Make no mistake: African Cats is a film. What its cameras capture is every bit as real as anything you'd see in a more traditionally structured documentary, but African Cats brings it together in a more cinematic context. The narration -- fielded by Samuel L. Jackson -- doesn't dryly recite facts about cheetahs and lions. It instead makes it a point to humanize these creatures...to emphasize the familial bonds...the drives and emotions that motivate them. It's handled in a way that's tasteful and respectful, and they do convincingly come across as characters rather than just animals. I'll admit to being surprised by how deeply I escaped into their stories. Much like a movie, there are heroes. There are overarching villains. There's no shortage of drama...of life, of death. Like any scripted film likely would, these two separate storylines eventually collide as the lions and cheetahs stumble upon one another. Because African Cats was shot over the course of two
Sculpting this footage into a film rather than yet another "so, these are what big cats in Africa are like" documentary works wonders. Of course, no matter what approach African Cats had taken with its cast of characters, the movie would be an instant recommendation for its cinematography alone. It stands strong as one of the most gorgeous films available on Blu-ray, period. The camerawork is strikingly cinematic...the sort of thing that would be impressive even if it had been meticulously planned in the controlled environment of a soundstage, let alone in the chaotic wild, tumbling around on Jeeps and helicopters. African Cats' cameras constantly discover intriguing perspectives, glide along smoothly, and feature some marvelously effective closeups that make me feel as if I'm that much more closely connected with these creatures. Some of the moments they capture are astonishing as well, most memorably a couple of adult cheetahs that skulk around Sita's unprotected cubs. Not only do they stand their ground, but they successfully fend off attackers many times their size! A slow-motion camera capturing a cheetah roaring ahead and bringing down her prey is among its many other incredible sights.
I'm sure it's no coincidence that the home video release of African Cats was held back so it'd hit Blu-ray alongside The Lion King, as the two play off each other spectacularly well. Though the documentary shies away from the phrase "the circle of life", that's very much at the forefront of both films just the same. Both stories alternate between the playful and the dark, and at their core, they weave stories about family, responsibility, power, and the concept of home. African Cats even features a herd of wildebeest, a warthog hunt, and a pack of hyenas preying on the young and defenseless -- some of the same enduring imagery as The Lion King. Even if you decide not to opt for the same double feature I did, African Cats is such an engaging and stunningly cinematic nature documentary that it's well-worth seeking out on Blu-ray. Highly Recommended.
Simply put, African Cats is a reference quality release on Blu-ray -- one of the first films I'd grab off the shelf to show off just how breathtaking
African Cats arrives on a dual-layer Blu-ray disc, encoded with AVC and presented at an aspect ratio of 1.78:1.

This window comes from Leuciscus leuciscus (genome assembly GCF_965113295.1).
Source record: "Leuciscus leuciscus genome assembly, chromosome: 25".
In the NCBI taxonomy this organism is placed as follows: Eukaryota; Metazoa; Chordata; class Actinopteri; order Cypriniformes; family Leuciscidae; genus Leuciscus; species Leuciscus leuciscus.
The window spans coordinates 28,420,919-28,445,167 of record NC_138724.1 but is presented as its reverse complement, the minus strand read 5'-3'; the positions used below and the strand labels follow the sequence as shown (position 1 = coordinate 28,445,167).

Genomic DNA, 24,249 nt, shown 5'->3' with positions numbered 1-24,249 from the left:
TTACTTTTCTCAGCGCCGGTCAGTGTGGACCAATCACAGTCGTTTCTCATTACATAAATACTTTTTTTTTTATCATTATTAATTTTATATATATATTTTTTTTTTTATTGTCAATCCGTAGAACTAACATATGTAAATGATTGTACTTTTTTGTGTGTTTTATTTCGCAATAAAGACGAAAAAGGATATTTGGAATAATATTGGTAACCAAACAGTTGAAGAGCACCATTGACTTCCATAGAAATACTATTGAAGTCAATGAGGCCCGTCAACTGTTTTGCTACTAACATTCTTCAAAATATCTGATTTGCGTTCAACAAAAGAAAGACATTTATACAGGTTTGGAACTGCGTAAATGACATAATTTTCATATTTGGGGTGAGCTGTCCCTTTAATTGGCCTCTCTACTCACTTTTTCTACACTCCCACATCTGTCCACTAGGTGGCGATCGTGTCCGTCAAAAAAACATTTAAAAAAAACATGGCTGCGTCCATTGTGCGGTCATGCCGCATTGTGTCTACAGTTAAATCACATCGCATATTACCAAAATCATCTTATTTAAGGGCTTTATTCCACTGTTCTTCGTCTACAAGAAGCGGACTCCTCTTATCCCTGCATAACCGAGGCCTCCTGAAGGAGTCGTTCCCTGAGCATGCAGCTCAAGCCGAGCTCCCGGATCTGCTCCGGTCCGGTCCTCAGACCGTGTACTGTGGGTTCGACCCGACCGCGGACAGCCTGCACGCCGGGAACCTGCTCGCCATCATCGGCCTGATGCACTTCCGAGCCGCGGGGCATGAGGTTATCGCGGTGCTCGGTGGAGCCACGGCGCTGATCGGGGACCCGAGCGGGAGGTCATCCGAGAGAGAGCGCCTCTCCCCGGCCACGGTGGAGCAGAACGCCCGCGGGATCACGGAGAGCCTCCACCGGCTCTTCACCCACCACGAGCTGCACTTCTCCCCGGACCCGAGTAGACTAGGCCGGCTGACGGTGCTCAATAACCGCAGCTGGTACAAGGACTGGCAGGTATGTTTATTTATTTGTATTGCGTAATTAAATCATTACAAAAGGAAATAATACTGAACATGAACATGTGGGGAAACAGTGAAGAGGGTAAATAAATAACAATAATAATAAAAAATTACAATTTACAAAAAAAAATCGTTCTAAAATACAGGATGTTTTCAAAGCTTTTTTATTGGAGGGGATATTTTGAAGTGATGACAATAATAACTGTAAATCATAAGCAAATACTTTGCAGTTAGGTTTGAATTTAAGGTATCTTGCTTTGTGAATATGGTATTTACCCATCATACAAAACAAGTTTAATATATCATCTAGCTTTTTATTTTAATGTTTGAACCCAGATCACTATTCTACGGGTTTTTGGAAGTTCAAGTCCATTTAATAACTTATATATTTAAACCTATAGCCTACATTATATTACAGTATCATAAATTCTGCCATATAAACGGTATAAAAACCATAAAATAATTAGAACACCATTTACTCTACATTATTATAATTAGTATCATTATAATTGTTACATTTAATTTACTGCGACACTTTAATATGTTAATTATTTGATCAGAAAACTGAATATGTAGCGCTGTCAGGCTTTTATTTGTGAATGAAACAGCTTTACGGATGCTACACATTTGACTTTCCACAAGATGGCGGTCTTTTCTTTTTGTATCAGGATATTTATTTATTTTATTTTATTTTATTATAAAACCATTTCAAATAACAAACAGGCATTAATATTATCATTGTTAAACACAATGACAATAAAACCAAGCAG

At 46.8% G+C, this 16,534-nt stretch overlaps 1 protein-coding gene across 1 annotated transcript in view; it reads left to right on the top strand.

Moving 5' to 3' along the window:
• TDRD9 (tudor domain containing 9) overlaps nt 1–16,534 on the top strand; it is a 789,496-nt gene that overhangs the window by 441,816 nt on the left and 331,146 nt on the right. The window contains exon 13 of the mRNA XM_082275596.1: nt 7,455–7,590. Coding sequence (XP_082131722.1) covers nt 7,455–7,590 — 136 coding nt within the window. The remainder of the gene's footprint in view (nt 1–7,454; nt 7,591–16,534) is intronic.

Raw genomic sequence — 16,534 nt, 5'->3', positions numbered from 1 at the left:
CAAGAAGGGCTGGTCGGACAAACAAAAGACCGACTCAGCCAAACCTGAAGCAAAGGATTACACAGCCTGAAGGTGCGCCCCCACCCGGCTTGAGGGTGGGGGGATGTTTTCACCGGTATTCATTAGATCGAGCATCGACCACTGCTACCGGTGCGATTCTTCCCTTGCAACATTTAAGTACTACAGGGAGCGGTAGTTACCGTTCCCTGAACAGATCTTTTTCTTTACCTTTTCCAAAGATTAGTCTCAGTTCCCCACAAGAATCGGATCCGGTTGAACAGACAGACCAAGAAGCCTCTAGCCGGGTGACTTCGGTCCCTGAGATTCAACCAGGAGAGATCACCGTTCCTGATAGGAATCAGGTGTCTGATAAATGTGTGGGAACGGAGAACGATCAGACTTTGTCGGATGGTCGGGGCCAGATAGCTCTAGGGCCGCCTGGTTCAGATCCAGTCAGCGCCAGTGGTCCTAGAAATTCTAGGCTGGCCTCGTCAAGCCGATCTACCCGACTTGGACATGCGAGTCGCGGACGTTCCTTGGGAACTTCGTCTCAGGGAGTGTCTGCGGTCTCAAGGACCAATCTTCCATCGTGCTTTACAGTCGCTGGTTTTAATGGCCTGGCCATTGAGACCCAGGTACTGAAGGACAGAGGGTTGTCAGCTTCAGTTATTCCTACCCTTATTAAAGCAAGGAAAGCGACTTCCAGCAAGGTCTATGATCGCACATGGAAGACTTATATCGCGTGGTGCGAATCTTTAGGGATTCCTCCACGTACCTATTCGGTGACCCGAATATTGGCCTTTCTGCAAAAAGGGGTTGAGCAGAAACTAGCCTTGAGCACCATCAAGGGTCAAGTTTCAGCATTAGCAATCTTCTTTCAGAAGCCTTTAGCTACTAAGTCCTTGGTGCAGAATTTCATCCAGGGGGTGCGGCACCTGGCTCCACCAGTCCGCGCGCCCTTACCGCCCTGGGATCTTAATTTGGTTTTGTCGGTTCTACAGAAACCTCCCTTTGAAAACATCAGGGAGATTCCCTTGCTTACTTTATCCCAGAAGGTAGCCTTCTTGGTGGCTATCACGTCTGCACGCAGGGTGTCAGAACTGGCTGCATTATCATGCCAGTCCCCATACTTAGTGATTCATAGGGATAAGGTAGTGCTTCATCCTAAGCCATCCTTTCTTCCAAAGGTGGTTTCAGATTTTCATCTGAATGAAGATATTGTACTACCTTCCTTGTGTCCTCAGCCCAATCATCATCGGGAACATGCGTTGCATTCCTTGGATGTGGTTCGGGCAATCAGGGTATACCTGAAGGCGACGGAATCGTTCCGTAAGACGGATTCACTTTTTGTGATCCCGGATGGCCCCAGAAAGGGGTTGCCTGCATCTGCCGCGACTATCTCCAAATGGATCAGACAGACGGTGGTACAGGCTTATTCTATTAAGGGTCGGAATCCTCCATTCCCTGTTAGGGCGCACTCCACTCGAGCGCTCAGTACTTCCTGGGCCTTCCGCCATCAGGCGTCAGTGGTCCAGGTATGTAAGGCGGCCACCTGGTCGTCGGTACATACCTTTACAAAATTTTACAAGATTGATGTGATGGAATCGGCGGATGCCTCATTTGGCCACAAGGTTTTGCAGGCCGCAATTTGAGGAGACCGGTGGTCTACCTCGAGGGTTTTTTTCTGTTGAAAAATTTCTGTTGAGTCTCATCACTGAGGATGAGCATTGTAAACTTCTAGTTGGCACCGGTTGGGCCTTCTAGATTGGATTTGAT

African Cats boasts a terrific DTS-HD Master Audio soundtrack as well, presented in full 5.1 surround sound and with 24-bit audio. As you'd likely expect, the narration by Samuel L. Jackson is rooted front and center, and the bulk of the action is spread across the front channels as well. The surrounds are used largely to flesh out a subtle yet convincing sense of atmosphere -- chittering insects, cackling hyenas, lapping water, crashes of thunder, and the like -- but they really roar to life during some of the more intense chases and attacks. There are also smooth pans from one channel to the next during those sequences as well. I'm impressed by how clean and clear the audio is; despite the filmmakers' considerable distance from these animals, it really does sound as if they're just a few feet away. African Cats' score also takes full advantage of every channel at its disposal, bolstered by a thick, resonant low-end. A terrific effort all around.
A stereo Descriptive Video Service track has also been provided, as are Dolby Digital 5.1 dubs in French and Spanish. Subtitles are offered in English (SDH), French, and Spanish.
African Cats comes packaged in a slightly embossed cardboard slipcover, and taped on it is an $8 coupon to pair this film with Disney's Blu-ray release of The Lion King. (If you're not game for upgrading The Lion King quite yet, any Disneynature Blu-ray title will do.) The second disc in the set is an anamorphic widescreen DVD of African Cats.
The Final Word
African Cats' engagingly cinematic approach and intimate familiarity with its cast of creatures set it apart from many of the other nature documentaries I've had the pleasure of seeing over the years. Even with as high as my expectations were going in, African Cats delivers so much more than I could've hoped to see. It's a movie I'm eager to share with my friends and family, mostly because it's such a terrific film and also because African Cats happens to be one of the most drop-dead gorgeous films available on Blu-ray at the moment. Very Highly Recommended, especially as the second half of a double feature with The Lion King.